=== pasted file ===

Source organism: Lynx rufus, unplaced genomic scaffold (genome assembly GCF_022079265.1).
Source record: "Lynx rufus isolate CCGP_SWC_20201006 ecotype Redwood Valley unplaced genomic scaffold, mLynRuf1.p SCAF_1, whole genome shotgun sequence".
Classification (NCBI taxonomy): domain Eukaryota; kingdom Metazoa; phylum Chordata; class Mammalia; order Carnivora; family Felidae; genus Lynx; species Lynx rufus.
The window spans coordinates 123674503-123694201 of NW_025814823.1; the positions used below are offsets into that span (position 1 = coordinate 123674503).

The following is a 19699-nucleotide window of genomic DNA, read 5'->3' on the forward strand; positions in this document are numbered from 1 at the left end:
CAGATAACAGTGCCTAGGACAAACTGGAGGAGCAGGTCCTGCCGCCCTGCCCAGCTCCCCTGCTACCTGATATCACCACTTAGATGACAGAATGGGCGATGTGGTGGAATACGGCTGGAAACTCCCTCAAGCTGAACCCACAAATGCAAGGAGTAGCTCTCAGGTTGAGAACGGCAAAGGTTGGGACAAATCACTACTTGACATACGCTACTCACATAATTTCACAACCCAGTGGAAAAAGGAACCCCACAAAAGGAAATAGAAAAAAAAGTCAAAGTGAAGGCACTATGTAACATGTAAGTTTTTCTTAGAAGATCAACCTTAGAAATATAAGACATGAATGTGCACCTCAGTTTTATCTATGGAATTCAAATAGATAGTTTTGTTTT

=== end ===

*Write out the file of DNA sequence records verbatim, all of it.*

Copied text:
Source organism: Lynx rufus, unplaced genomic scaffold (genome assembly GCF_022079265.1).
Source record: "Lynx rufus isolate CCGP_SWC_20201006 ecotype Redwood Valley unplaced genomic scaffold, mLynRuf1.p SCAF_1, whole genome shotgun sequence".
Classification (NCBI taxonomy): domain Eukaryota; kingdom Metazoa; phylum Chordata; class Mammalia; order Carnivora; family Felidae; genus Lynx; species Lynx rufus.
The window spans coordinates 123674503-123694201 of NW_025814823.1; the positions used below are offsets into that span (position 1 = coordinate 123674503).

The following is a 19699-nucleotide window of genomic DNA, read 5'->3' on the forward strand; positions in this document are numbered from 1 at the left end:
CAGATAACAGTGCCTAGGACAAACTGGAGGAGCAGGTCCTGCCGCCCTGCCCAGCTCCCCTGCTACCTGATATCACCACTTAGATGACAGAATGGGCGATGTGGTGGAATACGGCTGGAAACTCCCTCAAGCTGAACCCACAAATGCAAGGAGTAGCTCTCAGGTTGAGAACGGCAAAGGTTGGGACAAATCACTACTTGACATACGCTACTCACATAATTTCACAACCCAGTGGAAAAAGGAACCCCACAAAAGGAAATAGAAAAAAAAGTCAAAGTGAAGGCACTATGTAACATGTAAGTTTTTCTTAGAAGATCAACCTTAGAAATATAAGACATGAATGTGCACCTCAGTTTTATCTATGGAATTCAAATAGATAGTTTTGTTTT